• helps single mothers make extra money so to better care for and educate their children
  • the list goes on

Participants have the option to raise money for this foundation or any other that supports a global mission.

I was 100% in.

The only problem was that I needed a teammate, and I had none. And the organizers had no one to pair me with. "Can you find a partner in the next week?" she asked me. "We are getting down to the wire and need to book plane tickets ASAP."

This was a problem. 

Without going into too much detail... let's just say I exhausted every possibility, including taking up a personal ad on Twitter and petitioning travel bloggers I'd never met to be my partner on a trip around the world. 

That doesn't come across as crazy at all.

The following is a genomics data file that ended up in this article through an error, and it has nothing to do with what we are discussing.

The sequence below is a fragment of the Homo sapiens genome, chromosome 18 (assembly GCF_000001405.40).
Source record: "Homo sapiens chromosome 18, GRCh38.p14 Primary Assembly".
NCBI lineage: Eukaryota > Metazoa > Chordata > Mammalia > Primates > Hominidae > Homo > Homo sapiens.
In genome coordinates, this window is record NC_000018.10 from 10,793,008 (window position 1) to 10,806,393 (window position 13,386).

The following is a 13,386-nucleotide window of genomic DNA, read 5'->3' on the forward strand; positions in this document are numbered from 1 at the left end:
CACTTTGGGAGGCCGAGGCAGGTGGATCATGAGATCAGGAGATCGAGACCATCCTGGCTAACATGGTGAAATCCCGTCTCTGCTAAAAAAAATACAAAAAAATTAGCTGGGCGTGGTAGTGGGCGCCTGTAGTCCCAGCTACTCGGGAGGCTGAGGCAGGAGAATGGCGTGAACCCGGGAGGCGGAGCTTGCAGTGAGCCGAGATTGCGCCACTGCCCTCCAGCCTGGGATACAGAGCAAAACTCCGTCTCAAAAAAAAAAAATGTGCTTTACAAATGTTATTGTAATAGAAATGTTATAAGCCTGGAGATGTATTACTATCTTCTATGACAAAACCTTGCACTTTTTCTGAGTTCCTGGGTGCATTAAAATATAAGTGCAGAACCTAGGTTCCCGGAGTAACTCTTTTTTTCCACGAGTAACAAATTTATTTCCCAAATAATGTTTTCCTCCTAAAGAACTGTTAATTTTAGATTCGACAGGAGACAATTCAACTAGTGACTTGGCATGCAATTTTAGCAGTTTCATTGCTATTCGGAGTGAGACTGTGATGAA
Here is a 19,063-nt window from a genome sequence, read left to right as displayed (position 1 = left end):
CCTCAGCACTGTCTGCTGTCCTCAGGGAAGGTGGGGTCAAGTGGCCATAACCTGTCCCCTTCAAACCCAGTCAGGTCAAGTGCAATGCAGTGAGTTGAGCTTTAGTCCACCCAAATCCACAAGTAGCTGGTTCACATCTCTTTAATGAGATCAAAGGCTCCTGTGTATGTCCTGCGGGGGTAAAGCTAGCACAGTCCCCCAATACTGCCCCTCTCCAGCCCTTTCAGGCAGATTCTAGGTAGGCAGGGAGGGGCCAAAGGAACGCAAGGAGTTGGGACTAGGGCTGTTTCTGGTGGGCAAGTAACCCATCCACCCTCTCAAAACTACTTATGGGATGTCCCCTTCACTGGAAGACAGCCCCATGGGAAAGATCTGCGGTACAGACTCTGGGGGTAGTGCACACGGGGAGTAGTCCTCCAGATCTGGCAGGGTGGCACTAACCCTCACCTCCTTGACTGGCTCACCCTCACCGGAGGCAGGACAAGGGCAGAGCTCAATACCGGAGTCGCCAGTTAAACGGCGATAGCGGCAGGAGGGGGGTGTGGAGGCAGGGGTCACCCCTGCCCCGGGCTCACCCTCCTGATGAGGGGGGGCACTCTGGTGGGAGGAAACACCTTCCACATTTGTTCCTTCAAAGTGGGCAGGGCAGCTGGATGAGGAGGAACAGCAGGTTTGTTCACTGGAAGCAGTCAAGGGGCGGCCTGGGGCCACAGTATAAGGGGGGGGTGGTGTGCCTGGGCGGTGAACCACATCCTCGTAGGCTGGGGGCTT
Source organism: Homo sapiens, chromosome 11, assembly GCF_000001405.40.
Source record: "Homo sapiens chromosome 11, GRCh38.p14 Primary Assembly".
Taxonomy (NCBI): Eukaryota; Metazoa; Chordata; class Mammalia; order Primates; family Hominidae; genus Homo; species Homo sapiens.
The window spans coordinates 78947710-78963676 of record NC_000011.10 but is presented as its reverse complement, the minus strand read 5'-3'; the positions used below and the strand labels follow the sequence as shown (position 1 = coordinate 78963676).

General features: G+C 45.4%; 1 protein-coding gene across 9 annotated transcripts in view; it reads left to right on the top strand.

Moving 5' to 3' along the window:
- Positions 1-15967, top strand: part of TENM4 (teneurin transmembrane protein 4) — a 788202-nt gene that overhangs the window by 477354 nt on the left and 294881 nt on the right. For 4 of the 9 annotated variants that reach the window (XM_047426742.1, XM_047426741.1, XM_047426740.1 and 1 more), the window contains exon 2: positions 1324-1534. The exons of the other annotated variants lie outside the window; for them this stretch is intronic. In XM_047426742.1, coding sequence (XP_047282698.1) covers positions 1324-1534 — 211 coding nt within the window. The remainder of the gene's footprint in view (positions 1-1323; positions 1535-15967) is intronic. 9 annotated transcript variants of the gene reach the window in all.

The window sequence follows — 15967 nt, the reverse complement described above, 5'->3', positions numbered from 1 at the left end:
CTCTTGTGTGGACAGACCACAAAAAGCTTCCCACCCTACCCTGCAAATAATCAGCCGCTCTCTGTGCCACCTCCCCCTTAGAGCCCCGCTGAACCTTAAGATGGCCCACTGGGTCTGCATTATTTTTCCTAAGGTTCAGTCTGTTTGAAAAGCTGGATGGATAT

Not desperate at all

Not desperate at all

I was running out of time and had met zero success. Once again, I had to abandon my ideas, my thoughts of who the ideal partner should be, and just asked God to provide the best person for the job. "If you are behind this, Lord, and you really want me to go, you'll figure it out." Take that.

The next day I found my partner.

He's a friend of a friend (well, the friend of several friends) who used to attend Sanctuary Church when he lived in Rhode Island. We just missed each other--he moved to Colorado the summer before I started attending. Funnily enough, I was part of a Skype call in which we sang him Christmas Carols, unbeknownst to me at the time.

Long story short, he had been planning to visit Africa, and his trip fell through two days before I contacted him asking if he'd be interested to go around the world with me. His reply? "Well...okay. Why not?"

And so it was: I said, "I want change," and God answered my prayer in a mysterious and awesome way. I'm learning a lot about what it means to seek Him first.

Thanks for reading the story of how Team THUNDERSNOW came into being. You'll be hearing more about us, and more about this trip, in upcoming blogs. Please stay tuned.

(Thanks to Trip Advisor for the cover photo)